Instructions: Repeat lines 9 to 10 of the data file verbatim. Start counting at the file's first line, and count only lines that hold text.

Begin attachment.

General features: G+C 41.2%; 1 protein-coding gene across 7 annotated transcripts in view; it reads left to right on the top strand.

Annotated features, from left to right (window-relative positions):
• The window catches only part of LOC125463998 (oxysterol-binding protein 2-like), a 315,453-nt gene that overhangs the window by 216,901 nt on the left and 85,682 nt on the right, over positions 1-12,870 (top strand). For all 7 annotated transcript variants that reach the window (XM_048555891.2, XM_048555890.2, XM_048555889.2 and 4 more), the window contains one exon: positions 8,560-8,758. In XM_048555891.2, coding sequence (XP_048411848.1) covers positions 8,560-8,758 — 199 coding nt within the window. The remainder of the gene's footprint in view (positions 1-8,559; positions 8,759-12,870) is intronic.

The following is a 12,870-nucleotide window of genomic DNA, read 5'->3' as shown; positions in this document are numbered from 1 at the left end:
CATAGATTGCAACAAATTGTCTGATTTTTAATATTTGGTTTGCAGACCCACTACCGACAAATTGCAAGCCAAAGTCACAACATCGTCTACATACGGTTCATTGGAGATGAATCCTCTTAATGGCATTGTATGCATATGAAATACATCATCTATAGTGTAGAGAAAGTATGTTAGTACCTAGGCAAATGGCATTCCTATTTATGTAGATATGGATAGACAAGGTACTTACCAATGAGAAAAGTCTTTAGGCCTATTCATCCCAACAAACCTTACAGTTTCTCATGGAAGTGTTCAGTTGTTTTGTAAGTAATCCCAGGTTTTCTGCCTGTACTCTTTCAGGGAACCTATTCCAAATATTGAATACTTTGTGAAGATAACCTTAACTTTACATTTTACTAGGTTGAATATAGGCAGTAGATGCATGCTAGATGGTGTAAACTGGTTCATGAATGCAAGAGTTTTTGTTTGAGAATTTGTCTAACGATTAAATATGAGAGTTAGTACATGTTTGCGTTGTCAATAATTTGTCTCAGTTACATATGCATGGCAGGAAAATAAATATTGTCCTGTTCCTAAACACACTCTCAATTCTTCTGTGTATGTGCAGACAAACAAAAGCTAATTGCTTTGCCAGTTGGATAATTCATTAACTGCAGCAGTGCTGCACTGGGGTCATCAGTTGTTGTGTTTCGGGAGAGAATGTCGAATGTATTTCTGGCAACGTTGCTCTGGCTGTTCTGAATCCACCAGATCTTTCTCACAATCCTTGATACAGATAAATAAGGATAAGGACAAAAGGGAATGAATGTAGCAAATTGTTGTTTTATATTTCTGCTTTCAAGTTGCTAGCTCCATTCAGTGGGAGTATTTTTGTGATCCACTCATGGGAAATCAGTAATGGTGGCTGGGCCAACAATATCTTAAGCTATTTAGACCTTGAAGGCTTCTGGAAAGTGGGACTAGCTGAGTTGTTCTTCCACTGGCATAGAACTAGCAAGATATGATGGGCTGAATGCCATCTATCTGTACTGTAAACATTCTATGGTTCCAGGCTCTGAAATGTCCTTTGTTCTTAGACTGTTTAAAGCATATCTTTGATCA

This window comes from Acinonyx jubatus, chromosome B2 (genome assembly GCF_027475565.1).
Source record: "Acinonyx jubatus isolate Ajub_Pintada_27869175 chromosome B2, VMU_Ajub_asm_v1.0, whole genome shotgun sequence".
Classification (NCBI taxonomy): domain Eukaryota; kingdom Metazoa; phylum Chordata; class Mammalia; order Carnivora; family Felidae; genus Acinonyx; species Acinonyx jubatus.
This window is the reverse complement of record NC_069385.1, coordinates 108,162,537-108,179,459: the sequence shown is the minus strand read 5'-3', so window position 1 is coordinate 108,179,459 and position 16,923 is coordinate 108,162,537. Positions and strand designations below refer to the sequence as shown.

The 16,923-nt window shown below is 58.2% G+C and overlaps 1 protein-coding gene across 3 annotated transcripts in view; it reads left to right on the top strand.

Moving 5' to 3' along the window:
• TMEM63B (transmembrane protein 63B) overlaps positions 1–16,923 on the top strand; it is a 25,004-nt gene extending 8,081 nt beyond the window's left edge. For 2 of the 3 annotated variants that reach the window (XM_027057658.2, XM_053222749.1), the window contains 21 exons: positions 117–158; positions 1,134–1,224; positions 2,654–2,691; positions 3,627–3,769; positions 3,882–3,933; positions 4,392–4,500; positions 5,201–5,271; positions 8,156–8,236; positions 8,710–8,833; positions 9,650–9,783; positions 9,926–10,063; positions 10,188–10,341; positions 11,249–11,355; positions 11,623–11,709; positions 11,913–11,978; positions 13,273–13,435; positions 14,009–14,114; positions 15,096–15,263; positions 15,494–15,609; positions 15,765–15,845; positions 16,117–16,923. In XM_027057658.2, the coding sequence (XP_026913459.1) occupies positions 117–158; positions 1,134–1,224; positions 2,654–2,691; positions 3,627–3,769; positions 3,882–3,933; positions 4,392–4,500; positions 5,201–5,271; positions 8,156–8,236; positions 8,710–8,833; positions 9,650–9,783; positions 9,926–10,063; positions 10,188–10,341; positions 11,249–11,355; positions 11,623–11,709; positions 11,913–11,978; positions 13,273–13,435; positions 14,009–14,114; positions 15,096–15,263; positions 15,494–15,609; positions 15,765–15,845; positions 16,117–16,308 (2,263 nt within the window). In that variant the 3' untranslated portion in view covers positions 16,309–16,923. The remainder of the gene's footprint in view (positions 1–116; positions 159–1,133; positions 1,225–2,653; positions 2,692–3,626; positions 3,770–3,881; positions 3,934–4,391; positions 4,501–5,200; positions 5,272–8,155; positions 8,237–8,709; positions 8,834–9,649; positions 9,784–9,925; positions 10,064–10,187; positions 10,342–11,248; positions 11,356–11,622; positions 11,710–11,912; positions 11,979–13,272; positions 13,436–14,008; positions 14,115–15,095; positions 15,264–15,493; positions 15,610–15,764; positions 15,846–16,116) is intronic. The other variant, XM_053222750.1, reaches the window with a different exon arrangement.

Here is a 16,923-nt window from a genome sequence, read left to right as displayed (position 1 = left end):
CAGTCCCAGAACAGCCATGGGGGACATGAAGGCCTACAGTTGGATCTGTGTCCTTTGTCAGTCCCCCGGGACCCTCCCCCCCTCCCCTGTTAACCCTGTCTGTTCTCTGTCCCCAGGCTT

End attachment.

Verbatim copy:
This window is the reverse complement of record NC_069385.1, coordinates 108,162,537-108,179,459: the sequence shown is the minus strand read 5'-3', so window position 1 is coordinate 108,179,459 and position 16,923 is coordinate 108,162,537. Positions and strand designations below refer to the sequence as shown.

The 16,923-nt window shown below is 58.2% G+C and overlaps 1 protein-coding gene across 3 annotated transcripts in view; it reads left to right on the top strand.